2. Cadillac has been impressive as of late, racking up awards left and right and making almost everyone wish their car wore a set of laurels. That return to prominence reached its culmination at the 2012 show when Cadillac unveiled its 2013 Cadillac ATS. While Cadillac had been improving dramatically for a few years before the 2012 show, it was the 2013 ATS that signaled to the world that Cadillac was back—and in a big way. In 2013, the ATS won the title of North American Car of the Year, and many critics signaled that the car was indeed a worthy competitor to the BMW 3 Series and Mercedes-Benz C-Class. Since then the car has continued to impress, getting even better this year and paving the way for North America’s 2014 Car of the Year: the 2014 Cadillac CTS.
1. Some pretty impressive cars have been unveiled at Detroit in years past (especially the very recent past), but none has been more impressive than the 2014 Chevrolet Corvette Stingray. Where to begin with this car? After years of producing Corvettes that could not keep up with their European rivals, GM finally got it right (as it has with Cadillac) and designed a Corvette worthy of carrying the checkered flag. From day one, the Stingray has received intense praise, largely due to its bold styling, impressive build quality and blistering performance numbers. Equipped with a massive 6.2-liter 8-cylinder engine pumping out a whopping 450 hp, the C7 bolts to 60 mph in just 3.9 seconds. While earlier Corvettes had similarly impressive performance numbers, what sets the C7 apart is that the car’s build quality finally matches its performance abilities. In the past, many potential Corvette buyers chose to spend more money on comparable European models, largely due to the fact that the Europeans had a reputation for producing more comfortable cars that lasted longer. That is not the case anymore. The Corvette is back and trouncing its rivals—and it all started in Detroit.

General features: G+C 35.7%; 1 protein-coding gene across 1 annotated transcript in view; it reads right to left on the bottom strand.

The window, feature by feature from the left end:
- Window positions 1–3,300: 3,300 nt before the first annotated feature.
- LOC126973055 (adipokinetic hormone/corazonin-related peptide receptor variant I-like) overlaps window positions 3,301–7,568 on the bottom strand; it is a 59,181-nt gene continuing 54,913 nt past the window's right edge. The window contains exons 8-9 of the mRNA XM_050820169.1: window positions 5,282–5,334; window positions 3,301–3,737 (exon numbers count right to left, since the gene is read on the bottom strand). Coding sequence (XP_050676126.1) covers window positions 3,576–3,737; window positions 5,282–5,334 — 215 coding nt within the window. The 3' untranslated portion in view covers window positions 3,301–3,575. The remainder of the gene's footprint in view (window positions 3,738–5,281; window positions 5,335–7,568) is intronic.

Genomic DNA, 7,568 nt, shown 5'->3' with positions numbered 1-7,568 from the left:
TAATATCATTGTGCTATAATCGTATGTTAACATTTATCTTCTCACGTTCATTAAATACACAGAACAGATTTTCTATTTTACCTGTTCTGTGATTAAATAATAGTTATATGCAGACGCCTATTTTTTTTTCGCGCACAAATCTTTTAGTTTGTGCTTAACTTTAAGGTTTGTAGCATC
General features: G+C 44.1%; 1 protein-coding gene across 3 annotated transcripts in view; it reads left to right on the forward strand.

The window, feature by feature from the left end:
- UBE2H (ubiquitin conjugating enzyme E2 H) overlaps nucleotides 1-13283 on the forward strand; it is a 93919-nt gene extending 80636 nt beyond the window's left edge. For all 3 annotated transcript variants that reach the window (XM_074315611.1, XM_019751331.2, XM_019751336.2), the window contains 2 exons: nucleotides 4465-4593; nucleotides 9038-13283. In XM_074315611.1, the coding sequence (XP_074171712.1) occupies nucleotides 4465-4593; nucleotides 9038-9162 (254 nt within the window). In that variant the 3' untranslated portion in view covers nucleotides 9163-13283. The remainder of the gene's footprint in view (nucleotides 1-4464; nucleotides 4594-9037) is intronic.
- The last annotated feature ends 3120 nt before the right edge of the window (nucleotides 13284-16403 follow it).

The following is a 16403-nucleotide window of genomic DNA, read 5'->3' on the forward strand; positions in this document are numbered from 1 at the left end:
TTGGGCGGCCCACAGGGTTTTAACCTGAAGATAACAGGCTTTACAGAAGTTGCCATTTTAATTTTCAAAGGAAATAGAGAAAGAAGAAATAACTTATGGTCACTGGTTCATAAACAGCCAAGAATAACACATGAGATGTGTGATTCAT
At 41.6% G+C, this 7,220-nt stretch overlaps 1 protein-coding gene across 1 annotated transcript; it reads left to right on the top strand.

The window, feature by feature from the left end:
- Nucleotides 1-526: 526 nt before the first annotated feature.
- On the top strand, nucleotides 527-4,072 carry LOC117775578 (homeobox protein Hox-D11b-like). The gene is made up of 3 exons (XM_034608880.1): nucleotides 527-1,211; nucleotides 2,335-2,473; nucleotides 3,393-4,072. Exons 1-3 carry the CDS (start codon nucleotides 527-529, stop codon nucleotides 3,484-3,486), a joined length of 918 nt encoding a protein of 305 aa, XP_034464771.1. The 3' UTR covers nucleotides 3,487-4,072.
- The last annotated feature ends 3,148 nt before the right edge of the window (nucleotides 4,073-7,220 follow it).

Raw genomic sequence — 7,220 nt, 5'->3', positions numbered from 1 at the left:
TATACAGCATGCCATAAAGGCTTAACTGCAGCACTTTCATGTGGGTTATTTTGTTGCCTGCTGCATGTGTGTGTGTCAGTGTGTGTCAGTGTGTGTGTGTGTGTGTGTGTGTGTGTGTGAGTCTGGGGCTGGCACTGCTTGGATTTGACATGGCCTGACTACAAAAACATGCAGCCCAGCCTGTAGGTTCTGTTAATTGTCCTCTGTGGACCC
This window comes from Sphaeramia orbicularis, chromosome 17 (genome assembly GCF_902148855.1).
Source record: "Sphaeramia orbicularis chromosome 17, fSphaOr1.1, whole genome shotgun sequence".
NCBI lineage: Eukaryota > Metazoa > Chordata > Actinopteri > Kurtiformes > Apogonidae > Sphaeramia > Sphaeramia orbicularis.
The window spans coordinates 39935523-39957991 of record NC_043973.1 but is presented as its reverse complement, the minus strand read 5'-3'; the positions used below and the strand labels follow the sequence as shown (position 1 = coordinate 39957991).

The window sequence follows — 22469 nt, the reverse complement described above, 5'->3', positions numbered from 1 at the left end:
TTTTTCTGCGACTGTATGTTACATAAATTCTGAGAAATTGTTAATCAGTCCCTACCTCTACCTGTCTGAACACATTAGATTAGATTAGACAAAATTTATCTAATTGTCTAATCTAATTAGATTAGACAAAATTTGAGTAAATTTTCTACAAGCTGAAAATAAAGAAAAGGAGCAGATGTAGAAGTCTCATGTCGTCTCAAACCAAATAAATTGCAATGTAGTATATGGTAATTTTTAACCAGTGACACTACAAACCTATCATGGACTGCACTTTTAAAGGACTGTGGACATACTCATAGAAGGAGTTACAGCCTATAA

What are your favorite cars to debut at the North American International Auto Show?
Used Saab 9-3
Used Toyota FJ Cruiser
Used Ram 1500
Used Dodge Ram 1500
Used Chrysler 300
Used Hyundai Veloster
Used Hyundai Veloster Turbo
Used Volvo XC90
Used Jeep Grand Cherokee
Used Mercedes-Benz CLA-Class
Used Cadillac ATS
Used Chevrolet Corvette